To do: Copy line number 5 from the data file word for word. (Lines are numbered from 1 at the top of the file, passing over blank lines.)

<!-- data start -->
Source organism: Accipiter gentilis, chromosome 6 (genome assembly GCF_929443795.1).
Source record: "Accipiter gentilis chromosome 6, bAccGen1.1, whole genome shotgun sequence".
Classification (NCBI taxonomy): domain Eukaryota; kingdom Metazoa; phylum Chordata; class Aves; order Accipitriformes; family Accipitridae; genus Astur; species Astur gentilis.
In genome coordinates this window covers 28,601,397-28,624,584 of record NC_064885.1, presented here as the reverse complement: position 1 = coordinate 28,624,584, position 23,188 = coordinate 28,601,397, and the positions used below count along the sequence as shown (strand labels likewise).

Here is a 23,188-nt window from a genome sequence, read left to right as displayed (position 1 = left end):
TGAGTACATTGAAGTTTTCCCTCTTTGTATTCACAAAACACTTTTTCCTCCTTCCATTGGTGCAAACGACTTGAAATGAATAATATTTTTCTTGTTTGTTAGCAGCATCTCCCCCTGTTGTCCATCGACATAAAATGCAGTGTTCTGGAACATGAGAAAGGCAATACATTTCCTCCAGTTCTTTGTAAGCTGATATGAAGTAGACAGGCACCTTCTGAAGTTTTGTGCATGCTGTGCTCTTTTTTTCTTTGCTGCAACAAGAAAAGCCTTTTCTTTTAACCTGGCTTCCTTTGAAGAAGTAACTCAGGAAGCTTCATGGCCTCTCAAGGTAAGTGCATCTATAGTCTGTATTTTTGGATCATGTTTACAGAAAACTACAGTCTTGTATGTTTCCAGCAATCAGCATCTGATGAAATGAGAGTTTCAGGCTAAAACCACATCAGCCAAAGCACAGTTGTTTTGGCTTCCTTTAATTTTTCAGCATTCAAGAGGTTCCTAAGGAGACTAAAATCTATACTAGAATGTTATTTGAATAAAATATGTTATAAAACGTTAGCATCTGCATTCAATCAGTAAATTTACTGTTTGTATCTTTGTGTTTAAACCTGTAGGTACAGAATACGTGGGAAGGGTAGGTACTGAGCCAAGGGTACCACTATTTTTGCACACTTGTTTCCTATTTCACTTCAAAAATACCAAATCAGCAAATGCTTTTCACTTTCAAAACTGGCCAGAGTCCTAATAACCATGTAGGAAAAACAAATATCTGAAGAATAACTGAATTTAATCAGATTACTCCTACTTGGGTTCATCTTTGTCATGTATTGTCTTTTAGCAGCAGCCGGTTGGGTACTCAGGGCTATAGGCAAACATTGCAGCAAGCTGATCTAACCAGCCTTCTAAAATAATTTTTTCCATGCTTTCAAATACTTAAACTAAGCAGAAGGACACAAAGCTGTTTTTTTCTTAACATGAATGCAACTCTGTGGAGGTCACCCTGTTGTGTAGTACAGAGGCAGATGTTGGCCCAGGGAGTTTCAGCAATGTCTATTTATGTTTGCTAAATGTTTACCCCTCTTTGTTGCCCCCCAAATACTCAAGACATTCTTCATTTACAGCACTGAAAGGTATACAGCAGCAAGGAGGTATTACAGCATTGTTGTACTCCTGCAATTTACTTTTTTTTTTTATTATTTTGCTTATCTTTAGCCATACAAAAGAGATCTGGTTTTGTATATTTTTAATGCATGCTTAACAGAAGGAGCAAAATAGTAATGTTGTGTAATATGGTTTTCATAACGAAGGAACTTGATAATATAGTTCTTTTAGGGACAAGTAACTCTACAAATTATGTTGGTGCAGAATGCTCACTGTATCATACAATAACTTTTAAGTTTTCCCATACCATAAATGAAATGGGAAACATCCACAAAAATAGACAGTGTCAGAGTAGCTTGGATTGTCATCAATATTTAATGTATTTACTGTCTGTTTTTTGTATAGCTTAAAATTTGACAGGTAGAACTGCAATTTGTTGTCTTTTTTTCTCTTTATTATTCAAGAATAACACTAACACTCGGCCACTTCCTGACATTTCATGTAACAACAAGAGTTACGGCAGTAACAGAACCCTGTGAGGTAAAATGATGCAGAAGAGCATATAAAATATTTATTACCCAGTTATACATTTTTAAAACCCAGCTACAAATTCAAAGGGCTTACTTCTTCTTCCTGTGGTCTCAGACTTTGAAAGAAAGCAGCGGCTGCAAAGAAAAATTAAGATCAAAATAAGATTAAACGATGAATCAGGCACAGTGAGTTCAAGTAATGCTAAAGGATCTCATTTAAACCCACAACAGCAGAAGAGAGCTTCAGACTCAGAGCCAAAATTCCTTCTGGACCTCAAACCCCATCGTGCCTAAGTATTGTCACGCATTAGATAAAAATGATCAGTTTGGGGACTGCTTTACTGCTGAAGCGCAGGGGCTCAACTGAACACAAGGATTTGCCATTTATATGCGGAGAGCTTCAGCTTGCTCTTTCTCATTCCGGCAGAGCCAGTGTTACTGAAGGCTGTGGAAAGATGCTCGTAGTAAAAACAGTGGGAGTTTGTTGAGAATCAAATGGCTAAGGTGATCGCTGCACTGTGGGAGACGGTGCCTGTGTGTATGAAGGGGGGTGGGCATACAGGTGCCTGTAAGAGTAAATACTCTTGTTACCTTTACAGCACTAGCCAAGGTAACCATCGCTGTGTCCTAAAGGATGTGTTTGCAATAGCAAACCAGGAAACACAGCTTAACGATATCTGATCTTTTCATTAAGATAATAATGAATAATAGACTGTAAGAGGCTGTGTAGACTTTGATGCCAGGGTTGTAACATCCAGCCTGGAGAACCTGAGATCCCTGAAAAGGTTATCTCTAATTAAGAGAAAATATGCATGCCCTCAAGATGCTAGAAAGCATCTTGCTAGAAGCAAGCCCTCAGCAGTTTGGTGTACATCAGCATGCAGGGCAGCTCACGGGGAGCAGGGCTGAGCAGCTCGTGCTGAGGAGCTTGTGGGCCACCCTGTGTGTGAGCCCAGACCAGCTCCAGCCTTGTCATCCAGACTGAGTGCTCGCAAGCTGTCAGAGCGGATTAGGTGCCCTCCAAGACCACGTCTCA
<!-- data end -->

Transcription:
Here is a 23,188-nt window from a genome sequence, read left to right as displayed (position 1 = left end):